• Can I continue my previous diet plan?
Dietary habits need to be modified post BPD/DS surgery in order to achieve and sustain the results and further to minimize complications. Food types to be avoided are: milk, simple and refined sugars, large meal portions of fruits and vegetables. This helps to minimize the chances of any regain in weight and also brings about a reduction in flatulence. Number of stools is also consequently minimized which is confortable change for the patient. Patient is advised to take a protein rich diet in small meals at frequent intervals distributed throughout the day.
• What changes can I expect after BPD/DS surgery?
Patients undergoing BPD/DS must be made aware that they will absorb little fat, starch and protein for the rest of their life. Bowel movements tend to increasewith increase in frequency of stools in the most of patients. All the patients develop a reduced appetite and early satiation. Occasionally epigastric pain and vomiting may develop which can be discomforting. The symptoms are more intense and last longer in cases where the gastric volume is made much smaller. With intestinal adaptation these symptoms subsequently subside. The patient may experience two-four bowel movements in a day and stools might be foul smelling. You may experience hair loss or thinning for about 3-6 months postoperatively, which will subside once your body recovers.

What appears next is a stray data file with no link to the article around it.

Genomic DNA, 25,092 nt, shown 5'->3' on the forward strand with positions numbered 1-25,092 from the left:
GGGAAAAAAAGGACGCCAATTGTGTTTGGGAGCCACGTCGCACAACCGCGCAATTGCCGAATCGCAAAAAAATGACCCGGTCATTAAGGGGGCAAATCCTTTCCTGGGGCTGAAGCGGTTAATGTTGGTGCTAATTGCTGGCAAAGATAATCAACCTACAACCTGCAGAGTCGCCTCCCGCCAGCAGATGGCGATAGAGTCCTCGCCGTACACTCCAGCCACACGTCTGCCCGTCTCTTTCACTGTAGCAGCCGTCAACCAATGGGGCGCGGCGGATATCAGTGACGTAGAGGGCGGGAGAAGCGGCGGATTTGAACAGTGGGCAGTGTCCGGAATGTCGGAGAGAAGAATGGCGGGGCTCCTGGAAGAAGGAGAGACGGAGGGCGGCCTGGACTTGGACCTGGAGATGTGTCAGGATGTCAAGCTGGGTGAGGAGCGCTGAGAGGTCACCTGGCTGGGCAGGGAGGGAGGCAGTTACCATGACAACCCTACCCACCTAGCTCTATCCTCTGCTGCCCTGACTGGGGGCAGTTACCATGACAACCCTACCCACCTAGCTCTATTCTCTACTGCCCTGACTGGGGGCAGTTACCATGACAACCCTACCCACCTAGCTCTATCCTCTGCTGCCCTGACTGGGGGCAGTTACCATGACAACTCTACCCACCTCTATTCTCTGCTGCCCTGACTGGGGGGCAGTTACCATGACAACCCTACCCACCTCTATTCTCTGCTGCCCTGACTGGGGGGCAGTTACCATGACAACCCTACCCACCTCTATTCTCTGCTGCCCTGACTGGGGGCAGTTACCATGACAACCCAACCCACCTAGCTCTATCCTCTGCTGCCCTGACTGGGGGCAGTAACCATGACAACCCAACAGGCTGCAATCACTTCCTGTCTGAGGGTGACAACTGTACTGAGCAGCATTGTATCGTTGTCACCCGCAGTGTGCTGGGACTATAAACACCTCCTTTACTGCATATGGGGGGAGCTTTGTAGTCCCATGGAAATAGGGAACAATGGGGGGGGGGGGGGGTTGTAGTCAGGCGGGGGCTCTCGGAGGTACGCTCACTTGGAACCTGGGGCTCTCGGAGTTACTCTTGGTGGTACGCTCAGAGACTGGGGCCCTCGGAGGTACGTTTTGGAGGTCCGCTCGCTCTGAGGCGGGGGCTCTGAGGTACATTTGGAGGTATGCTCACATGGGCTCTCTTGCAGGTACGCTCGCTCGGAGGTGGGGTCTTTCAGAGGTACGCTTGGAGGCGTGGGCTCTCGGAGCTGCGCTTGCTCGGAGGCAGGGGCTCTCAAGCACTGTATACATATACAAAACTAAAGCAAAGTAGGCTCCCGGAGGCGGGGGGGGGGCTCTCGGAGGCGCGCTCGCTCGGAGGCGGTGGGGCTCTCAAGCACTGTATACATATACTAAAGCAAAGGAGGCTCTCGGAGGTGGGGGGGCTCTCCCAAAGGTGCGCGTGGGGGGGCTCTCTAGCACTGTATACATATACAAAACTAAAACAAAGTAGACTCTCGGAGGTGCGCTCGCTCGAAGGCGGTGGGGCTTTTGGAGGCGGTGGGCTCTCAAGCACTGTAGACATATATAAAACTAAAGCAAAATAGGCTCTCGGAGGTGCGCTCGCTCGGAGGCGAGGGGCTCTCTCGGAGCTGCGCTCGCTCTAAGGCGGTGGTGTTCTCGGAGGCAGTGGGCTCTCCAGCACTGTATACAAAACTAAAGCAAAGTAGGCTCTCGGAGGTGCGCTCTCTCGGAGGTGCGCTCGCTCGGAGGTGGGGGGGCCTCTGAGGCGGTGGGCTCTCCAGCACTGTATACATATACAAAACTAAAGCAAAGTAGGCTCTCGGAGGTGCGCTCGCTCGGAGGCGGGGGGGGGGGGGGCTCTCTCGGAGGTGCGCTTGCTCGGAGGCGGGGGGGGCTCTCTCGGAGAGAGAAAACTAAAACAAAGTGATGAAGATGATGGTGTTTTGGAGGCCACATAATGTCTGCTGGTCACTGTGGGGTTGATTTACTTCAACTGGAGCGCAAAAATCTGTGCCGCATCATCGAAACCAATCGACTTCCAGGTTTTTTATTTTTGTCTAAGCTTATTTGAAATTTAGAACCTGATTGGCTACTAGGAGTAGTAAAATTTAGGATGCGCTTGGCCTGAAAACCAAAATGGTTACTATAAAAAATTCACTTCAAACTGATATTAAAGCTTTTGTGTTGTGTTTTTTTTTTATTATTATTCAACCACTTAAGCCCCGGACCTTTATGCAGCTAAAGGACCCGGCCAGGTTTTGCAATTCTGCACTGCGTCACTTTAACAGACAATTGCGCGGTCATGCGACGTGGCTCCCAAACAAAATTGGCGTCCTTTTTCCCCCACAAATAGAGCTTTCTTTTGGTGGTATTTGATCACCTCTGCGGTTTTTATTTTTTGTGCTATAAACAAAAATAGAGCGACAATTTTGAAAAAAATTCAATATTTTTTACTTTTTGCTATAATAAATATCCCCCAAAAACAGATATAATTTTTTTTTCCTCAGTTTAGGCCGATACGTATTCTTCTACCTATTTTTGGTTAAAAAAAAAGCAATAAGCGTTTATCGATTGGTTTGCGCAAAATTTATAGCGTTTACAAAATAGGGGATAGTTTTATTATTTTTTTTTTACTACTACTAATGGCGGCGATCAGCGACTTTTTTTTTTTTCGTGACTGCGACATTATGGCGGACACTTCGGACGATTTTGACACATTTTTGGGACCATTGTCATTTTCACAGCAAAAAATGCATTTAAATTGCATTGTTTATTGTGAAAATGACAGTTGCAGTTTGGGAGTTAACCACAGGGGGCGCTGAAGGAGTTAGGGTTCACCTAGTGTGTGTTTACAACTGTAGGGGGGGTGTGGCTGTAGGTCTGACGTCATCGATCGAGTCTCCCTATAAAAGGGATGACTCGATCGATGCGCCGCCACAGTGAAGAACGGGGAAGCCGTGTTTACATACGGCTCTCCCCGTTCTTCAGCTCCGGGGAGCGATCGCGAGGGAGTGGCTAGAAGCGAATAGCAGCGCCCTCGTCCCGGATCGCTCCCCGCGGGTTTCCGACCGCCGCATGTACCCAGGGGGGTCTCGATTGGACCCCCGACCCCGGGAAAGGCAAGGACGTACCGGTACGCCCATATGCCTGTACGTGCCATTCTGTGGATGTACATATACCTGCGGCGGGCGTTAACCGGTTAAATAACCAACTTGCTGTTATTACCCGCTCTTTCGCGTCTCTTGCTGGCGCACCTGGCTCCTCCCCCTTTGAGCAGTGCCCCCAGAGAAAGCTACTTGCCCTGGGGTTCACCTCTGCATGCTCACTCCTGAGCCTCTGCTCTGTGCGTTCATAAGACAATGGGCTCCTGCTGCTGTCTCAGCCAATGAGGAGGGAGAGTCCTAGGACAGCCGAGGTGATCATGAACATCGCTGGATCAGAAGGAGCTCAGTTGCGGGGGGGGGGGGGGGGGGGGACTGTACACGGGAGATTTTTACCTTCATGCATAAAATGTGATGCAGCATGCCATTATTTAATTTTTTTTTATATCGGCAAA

• Will I regain the weight later?
Diet modification is mandatory to maintain the weight and reduce side-effects. This diet has to be strictly followed for the rest of the life. Sweet-eaters and nibblers tend to gain weight fast. To avoid gaining weight in the long term you need to develop healthy behaviors such as following a healthy diet and exercising regularly. Do not miss any of the follow-up appointments.
• When do I need to visit the doctor after surgery?